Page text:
If you need help getting over your heartbreak, a new study could have the answer.
Sandra Langeslag, an assistant psychology professor at the University of Missouri-St Louis, worked with a research team to analyse which method of getting over a break-up produced the best recovery.
They studied 24 subjects aged between 20 and 37, all of whom had been in a long-term relationship that had since ended. The average length of the relationships was two and a half years.
Some subjects had been the ones to end the relationship, others had been broken up with, but all still had some feelings for their former partners.
The subjects were split into four groups who each used a different break-up coping strategy. The first group were told to think negatively about their ex, while the second thought positively about them.
The third group thought about positive things unrelated to their former partners. The fourth group was a control group who was told not to think about anything in particular.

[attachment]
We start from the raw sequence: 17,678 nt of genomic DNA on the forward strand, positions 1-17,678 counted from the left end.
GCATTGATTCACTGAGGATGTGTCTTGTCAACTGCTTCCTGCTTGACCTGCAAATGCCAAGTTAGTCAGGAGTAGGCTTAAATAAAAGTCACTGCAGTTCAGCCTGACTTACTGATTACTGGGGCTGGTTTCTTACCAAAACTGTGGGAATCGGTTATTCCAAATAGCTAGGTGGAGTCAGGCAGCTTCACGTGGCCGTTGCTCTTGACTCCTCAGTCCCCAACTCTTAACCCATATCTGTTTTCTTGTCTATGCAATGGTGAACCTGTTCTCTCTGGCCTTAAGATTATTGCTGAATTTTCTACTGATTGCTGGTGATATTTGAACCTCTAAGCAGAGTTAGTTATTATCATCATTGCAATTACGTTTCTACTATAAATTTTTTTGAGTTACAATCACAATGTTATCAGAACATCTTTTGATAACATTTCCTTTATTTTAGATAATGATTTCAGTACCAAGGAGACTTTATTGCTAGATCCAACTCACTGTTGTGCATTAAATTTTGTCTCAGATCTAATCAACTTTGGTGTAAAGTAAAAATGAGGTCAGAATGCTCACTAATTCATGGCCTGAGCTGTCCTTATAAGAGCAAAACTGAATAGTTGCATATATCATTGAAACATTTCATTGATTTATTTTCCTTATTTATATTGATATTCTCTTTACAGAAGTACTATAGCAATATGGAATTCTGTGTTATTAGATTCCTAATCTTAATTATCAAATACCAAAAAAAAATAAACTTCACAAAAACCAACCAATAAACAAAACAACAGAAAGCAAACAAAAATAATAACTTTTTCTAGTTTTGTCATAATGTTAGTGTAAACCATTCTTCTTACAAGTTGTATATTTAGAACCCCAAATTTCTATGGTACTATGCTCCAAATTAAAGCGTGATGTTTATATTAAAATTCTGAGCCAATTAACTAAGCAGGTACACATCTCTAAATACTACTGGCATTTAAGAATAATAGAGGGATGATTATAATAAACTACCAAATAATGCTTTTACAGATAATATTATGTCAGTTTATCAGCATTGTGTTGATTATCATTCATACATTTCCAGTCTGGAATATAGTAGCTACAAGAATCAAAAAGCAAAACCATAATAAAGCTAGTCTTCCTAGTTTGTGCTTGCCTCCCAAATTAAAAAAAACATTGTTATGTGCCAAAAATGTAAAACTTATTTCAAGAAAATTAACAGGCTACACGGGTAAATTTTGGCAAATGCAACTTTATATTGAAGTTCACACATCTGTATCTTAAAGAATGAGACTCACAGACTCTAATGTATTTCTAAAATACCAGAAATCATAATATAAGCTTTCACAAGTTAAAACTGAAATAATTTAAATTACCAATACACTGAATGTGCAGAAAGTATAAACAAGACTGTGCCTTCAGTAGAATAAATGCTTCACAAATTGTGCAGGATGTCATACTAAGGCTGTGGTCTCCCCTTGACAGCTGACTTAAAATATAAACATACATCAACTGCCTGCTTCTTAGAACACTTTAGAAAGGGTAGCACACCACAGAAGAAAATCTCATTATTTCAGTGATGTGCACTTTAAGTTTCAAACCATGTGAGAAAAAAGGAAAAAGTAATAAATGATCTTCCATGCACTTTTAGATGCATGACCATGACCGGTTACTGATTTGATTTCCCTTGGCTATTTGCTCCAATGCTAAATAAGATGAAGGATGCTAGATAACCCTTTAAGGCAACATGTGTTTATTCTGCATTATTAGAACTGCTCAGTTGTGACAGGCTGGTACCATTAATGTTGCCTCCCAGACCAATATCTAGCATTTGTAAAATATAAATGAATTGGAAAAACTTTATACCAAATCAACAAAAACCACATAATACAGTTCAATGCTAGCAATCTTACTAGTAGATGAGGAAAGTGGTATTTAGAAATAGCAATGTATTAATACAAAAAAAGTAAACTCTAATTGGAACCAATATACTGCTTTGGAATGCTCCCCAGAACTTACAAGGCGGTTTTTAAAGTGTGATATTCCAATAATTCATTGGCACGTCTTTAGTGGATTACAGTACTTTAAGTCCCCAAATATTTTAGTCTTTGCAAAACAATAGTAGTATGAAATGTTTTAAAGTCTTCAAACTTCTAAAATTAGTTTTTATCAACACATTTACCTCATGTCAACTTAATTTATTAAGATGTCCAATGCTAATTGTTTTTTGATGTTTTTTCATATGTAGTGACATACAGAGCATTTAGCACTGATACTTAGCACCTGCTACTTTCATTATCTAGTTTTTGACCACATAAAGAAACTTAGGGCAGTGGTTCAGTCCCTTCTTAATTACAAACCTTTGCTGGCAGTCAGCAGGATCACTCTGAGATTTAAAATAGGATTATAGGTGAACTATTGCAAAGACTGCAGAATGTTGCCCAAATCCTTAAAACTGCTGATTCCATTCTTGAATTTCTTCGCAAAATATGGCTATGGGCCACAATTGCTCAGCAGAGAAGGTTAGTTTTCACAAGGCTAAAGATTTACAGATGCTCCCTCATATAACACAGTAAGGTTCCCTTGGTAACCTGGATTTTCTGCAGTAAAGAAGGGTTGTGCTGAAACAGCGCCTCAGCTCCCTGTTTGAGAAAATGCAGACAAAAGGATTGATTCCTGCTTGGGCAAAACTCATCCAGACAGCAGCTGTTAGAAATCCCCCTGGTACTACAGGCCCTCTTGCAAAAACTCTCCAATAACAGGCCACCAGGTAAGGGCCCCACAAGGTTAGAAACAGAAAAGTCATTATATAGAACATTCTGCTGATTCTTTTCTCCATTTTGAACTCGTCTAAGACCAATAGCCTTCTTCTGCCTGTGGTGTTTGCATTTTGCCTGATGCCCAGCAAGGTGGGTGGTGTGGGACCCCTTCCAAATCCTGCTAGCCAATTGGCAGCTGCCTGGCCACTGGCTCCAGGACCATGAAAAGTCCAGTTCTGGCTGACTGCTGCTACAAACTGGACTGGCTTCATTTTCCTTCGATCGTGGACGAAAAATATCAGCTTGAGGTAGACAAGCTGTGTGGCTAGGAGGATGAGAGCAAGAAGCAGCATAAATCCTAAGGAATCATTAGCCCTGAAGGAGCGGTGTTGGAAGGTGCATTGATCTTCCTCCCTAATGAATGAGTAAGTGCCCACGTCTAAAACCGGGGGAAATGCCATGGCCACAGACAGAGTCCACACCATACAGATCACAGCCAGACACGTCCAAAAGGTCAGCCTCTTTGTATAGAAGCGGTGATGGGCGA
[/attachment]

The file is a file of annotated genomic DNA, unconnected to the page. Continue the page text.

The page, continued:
Researchers then showed the subjects photos of their exes, and measured the intensity of each person's emotional response using electrodes and a questionnaire.
They found that all three coping strategies resulted in decreased emotional responses to the photos.
However only the subjects who thought negatively about their exes reported feeling less love toward them. The members of this group were also found to be in a worse mood than at the start of the study.
Members of the third group, who thought positively about things other than their exes, reported that their moods were improved, but the distraction strategy did not seem to affect their emotional response to their exes.
The study was published in the Journal of Experimental Psychology: General.
Ms Langeslag, who is also the director of the Neurocognition of Emotion and Motivation Lab at the university, told TIME that these strategies were all just short-term solutions for a problem that takes time to solve.
"Love regulation doesn't work like an on/off switch," she said.
"To make a lasting change, you'll probably have to regulate your love feelings regularly."
However she said writing an exhaustive list of your ex's negative qualities once a day can be an effective cure for heartbreak, although this will probably make you feel worse before you feel better.